Muslim children are not required to fast for Ramadan until they reach the age of maturity (puberty). However, in many families, younger children enjoy participating and are encouraged to practice their fasting.
It is common for a younger child to fast for part of a day, or for one day on the weekend. This way, they enjoy the "grown-up" feeling that they are participating in the special events of the family and community & learning different Morals and Lessons of it.
It is also common for children to participate in Ramadan in other ways, aside from the daily fast. They may collect coins or money to donate to the needy, help cook meals for breaking the day's fast, or read Quran with the family in the evening. At the end of Ramadan, children are often indulged with gifts, sweets and money on the day of Eid al-Fitr.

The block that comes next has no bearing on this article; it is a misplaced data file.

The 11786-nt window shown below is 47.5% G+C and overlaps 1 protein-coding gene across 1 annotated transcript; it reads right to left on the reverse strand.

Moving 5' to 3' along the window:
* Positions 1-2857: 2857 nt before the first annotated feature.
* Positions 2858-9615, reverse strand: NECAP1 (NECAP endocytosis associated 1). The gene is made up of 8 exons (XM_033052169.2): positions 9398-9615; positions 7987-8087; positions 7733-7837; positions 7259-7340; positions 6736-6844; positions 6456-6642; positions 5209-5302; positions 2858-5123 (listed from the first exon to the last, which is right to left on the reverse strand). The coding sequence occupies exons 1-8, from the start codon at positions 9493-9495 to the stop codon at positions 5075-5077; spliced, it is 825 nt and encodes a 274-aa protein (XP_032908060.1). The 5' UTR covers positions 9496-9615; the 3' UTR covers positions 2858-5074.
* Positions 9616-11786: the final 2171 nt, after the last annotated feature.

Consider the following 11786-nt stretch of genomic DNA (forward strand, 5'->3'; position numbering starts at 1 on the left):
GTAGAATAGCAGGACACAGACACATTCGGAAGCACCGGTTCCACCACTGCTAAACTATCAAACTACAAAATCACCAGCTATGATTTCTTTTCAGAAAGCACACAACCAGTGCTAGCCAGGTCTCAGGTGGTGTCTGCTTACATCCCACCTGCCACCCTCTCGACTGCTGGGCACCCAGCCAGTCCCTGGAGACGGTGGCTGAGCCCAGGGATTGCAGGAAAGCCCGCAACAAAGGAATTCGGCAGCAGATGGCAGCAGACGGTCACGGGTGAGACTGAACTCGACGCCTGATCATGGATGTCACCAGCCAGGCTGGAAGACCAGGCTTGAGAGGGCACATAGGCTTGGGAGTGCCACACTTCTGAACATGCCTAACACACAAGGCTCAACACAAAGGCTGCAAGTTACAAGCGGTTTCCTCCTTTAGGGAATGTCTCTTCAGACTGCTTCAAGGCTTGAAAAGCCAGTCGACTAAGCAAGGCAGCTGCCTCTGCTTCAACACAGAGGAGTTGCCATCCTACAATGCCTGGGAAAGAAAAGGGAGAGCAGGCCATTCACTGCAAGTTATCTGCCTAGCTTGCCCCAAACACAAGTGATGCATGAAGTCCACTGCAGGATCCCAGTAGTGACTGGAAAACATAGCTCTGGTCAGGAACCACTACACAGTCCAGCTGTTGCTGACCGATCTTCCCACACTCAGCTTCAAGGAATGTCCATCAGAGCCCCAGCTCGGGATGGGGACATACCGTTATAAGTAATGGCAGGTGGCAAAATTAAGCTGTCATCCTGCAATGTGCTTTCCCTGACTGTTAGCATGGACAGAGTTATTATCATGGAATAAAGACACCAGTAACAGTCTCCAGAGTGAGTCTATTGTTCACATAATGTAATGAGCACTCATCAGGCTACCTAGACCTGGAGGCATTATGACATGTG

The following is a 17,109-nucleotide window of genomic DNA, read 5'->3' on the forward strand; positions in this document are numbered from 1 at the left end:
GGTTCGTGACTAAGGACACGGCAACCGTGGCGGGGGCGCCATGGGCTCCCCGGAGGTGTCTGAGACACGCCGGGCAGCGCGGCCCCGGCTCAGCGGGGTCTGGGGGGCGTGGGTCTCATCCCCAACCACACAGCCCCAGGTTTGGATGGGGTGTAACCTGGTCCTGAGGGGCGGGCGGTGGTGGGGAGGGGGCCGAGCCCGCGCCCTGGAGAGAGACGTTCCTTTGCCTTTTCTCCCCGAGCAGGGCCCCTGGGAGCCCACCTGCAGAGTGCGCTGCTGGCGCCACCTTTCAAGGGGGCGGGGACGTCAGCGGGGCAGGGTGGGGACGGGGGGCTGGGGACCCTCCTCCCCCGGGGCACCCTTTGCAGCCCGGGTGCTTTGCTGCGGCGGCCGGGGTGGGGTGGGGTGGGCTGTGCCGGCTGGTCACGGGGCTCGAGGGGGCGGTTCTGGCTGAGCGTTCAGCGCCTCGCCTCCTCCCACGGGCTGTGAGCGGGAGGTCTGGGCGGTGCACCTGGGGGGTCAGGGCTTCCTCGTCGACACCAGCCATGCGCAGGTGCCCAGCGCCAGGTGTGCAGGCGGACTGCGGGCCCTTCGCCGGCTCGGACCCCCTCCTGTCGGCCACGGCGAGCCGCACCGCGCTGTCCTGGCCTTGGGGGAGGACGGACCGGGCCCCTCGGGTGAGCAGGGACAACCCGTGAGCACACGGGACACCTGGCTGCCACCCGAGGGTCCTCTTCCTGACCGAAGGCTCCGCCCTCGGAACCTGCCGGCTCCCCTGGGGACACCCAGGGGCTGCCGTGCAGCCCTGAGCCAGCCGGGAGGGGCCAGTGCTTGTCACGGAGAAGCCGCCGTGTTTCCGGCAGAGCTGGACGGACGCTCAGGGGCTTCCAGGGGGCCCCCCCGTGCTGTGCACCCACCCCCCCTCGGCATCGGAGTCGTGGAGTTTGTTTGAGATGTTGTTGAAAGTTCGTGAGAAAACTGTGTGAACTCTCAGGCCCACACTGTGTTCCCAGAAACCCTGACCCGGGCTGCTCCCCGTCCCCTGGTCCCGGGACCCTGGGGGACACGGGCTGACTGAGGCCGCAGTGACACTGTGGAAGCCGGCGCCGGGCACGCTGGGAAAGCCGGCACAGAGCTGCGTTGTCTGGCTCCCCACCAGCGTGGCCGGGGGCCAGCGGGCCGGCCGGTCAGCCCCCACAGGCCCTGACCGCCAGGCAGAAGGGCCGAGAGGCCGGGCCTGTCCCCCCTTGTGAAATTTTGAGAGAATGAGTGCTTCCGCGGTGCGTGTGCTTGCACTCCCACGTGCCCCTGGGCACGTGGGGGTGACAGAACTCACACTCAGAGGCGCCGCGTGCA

Al Fitr Charity:

Zakat (Charity) al-Fitr is a small amount that Muslims are obliged to pay as Charity at the end of Ramadan. Zakat al-Fitr is often referred to as Sadaqah al-Fitr (voluntary charity). The word Fitr means the same as Iftaar, breaking a fast and it comes from the same root word as Futoor which means breakfast. Thus, Islamically, Zakat al-Fitr is the name given to charity which is distributed at the end of the fast of Ramadan.

is dependant on the major item of food consumed by a person during the year. These may be rice, wheat, barley, dates, etc. In weight Fitr should be three Kilograms per person. It is also permissible to pay cash to the value of three Kilograms food grains.
It is obligatory on the head of the family to give Fitr of all persons (including servants of both sexes of any cast or creed) that take food in his house.